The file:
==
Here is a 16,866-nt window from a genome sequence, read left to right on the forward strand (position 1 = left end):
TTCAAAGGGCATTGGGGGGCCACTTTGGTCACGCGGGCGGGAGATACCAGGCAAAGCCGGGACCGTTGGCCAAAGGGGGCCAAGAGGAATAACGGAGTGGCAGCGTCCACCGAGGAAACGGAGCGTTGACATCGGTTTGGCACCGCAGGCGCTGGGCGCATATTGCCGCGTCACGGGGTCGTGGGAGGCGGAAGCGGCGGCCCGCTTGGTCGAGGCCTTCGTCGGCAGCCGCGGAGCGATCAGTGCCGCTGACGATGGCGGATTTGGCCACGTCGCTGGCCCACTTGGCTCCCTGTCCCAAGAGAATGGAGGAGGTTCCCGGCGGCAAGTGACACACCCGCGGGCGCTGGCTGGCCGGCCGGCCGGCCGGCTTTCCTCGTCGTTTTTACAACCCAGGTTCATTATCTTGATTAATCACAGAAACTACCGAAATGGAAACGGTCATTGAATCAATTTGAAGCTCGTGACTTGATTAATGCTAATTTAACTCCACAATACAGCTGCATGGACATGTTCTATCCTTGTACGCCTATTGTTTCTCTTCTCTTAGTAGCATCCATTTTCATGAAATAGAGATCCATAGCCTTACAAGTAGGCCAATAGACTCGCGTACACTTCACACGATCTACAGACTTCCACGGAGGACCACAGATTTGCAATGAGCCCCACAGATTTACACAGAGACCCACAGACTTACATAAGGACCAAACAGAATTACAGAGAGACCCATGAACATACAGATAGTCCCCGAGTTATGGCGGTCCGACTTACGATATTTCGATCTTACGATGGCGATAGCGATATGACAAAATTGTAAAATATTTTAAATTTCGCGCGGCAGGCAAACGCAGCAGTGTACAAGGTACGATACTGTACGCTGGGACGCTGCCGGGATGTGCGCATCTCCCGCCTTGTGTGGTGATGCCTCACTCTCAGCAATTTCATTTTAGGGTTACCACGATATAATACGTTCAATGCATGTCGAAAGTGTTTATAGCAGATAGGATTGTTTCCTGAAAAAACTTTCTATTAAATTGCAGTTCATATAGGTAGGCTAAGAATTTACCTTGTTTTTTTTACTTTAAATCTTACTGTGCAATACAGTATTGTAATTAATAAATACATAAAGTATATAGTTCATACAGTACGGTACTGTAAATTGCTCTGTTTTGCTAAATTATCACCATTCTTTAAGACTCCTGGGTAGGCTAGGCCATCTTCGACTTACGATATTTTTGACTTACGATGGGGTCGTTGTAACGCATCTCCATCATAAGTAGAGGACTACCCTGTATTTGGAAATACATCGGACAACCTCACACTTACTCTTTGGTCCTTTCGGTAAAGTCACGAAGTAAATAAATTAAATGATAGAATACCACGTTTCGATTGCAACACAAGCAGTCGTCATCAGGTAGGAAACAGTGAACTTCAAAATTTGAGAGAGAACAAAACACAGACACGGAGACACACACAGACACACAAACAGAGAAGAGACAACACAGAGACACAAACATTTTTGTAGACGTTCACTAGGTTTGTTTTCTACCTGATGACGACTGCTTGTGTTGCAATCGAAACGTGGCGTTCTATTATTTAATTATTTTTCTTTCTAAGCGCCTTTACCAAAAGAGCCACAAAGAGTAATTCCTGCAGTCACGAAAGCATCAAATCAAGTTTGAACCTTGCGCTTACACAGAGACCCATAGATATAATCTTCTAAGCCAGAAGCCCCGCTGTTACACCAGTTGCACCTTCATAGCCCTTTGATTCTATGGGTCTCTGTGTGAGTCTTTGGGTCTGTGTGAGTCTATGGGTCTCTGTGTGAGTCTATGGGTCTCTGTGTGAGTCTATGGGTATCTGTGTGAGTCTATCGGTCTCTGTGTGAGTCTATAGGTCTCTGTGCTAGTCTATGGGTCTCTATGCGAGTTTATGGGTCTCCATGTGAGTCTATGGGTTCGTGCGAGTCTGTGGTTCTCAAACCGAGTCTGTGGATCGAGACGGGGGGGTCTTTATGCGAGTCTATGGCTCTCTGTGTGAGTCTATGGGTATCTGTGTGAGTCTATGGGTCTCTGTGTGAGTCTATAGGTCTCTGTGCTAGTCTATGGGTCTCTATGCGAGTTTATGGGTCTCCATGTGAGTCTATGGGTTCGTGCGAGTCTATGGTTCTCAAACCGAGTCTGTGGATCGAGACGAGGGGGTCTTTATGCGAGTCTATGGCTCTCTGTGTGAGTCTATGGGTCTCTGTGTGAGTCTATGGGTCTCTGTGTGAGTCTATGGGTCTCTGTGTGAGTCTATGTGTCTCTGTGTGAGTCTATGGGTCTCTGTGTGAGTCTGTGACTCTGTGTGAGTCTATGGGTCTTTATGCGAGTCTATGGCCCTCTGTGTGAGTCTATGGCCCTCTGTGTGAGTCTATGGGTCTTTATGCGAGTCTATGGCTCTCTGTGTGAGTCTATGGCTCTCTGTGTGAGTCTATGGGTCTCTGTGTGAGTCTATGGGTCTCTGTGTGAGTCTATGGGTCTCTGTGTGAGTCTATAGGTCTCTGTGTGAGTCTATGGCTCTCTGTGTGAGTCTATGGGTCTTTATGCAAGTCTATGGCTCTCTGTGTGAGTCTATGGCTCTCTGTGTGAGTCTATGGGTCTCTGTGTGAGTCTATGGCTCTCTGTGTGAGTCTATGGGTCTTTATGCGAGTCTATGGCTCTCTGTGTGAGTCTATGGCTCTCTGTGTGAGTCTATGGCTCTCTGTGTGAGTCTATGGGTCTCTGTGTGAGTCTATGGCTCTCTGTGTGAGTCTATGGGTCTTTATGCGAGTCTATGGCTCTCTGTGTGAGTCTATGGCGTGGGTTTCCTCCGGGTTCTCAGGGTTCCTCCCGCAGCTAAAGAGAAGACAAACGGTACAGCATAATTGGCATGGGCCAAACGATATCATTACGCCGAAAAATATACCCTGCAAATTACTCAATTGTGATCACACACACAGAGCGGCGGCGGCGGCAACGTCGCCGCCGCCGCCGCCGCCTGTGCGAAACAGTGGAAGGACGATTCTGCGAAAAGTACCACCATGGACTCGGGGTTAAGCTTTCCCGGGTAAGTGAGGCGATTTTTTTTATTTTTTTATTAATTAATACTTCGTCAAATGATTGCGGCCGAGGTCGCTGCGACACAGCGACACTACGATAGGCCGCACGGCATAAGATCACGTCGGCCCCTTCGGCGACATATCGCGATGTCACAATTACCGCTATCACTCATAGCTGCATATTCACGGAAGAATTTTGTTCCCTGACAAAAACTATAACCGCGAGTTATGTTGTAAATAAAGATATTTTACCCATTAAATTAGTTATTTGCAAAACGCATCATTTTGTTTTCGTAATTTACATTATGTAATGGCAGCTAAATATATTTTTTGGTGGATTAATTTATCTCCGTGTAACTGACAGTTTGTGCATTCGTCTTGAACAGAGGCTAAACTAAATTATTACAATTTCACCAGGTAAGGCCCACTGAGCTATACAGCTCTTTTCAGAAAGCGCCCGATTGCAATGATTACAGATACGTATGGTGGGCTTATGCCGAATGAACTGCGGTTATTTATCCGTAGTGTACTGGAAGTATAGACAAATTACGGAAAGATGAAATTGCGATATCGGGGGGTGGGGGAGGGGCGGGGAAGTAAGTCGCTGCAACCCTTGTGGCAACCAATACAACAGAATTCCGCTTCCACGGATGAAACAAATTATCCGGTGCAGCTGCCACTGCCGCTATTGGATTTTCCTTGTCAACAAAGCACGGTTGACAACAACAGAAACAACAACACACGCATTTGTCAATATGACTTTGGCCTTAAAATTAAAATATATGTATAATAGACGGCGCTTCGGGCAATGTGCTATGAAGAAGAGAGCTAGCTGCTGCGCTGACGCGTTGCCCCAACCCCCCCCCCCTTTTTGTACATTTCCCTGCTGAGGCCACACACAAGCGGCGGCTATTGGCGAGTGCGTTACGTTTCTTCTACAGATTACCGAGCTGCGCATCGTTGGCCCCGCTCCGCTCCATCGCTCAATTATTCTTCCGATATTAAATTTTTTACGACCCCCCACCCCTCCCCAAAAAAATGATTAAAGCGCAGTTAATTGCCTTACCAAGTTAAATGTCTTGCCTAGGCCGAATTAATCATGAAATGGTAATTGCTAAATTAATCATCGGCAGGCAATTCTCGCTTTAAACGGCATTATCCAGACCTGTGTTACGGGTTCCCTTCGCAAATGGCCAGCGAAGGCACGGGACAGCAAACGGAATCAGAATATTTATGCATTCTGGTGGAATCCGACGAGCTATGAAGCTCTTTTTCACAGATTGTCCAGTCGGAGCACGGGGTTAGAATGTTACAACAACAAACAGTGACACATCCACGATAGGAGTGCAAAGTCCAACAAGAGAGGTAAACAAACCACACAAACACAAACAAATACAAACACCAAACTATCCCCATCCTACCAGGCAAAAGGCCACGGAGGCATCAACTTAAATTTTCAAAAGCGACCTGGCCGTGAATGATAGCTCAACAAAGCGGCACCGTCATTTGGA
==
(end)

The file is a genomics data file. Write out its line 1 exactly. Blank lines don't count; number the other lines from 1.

Here is a 16,866-nt window from a genome sequence, read left to right on the forward strand (position 1 = left end):